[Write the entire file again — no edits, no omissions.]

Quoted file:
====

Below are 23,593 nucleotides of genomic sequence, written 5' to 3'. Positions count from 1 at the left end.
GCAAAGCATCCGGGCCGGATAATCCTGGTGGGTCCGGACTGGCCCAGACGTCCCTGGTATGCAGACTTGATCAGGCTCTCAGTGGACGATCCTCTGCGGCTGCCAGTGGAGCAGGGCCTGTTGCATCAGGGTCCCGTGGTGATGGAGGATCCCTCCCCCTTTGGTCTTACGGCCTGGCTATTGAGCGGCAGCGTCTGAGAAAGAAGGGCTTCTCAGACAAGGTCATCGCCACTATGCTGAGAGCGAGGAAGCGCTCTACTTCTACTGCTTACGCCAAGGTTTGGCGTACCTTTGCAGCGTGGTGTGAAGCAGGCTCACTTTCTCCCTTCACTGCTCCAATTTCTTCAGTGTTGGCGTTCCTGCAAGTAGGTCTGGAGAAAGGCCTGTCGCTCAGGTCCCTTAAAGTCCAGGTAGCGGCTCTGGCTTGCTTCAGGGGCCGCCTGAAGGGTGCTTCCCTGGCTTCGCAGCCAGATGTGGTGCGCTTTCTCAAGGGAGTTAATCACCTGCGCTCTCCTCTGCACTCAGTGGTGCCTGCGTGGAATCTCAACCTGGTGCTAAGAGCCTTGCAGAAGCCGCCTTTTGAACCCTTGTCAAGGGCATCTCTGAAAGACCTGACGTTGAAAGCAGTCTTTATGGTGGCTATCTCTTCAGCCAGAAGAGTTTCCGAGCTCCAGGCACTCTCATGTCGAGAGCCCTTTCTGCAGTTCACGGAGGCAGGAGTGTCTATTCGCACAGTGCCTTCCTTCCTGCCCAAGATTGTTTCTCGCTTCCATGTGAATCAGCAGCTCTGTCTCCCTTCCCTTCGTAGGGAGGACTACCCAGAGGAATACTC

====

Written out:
Below are 23,593 nucleotides of genomic sequence, written 5' to 3'. Positions count from 1 at the left end.
GCAAAGCATCCGGGCCGGATAATCCTGGTGGGTCCGGACTGGCCCAGACGTCCCTGGTATGCAGACTTGATCAGGCTCTCAGTGGACGATCCTCTGCGGCTGCCAGTGGAGCAGGGCCTGTTGCATCAGGGTCCCGTGGTGATGGAGGATCCCTCCCCCTTTGGTCTTACGGCCTGGCTATTGAGCGGCAGCGTCTGAGAAAGAAGGGCTTCTCAGACAAGGTCATCGCCACTATGCTGAGAGCGAGGAAGCGCTCTACTTCTACTGCTTACGCCAAGGTTTGGCGTACCTTTGCAGCGTGGTGTGAAGCAGGCTCACTTTCTCCCTTCACTGCTCCAATTTCTTCAGTGTTGGCGTTCCTGCAAGTAGGTCTGGAGAAAGGCCTGTCGCTCAGGTCCCTTAAAGTCCAGGTAGCGGCTCTGGCTTGCTTCAGGGGCCGCCTGAAGGGTGCTTCCCTGGCTTCGCAGCCAGATGTGGTGCGCTTTCTCAAGGGAGTTAATCACCTGCGCTCTCCTCTGCACTCAGTGGTGCCTGCGTGGAATCTCAACCTGGTGCTAAGAGCCTTGCAGAAGCCGCCTTTTGAACCCTTGTCAAGGGCATCTCTGAAAGACCTGACGTTGAAAGCAGTCTTTATGGTGGCTATCTCTTCAGCCAGAAGAGTTTCCGAGCTCCAGGCACTCTCATGTCGAGAGCCCTTTCTGCAGTTCACGGAGGCAGGAGTGTCTATTCGCACAGTGCCTTCCTTCCTGCCCAAGATTGTTTCTCGCTTCCATGTGAATCAGCAGCTCTGTCTCCCTTCCCTTCGTAGGGAGGACTACCCAGAGGAATACTC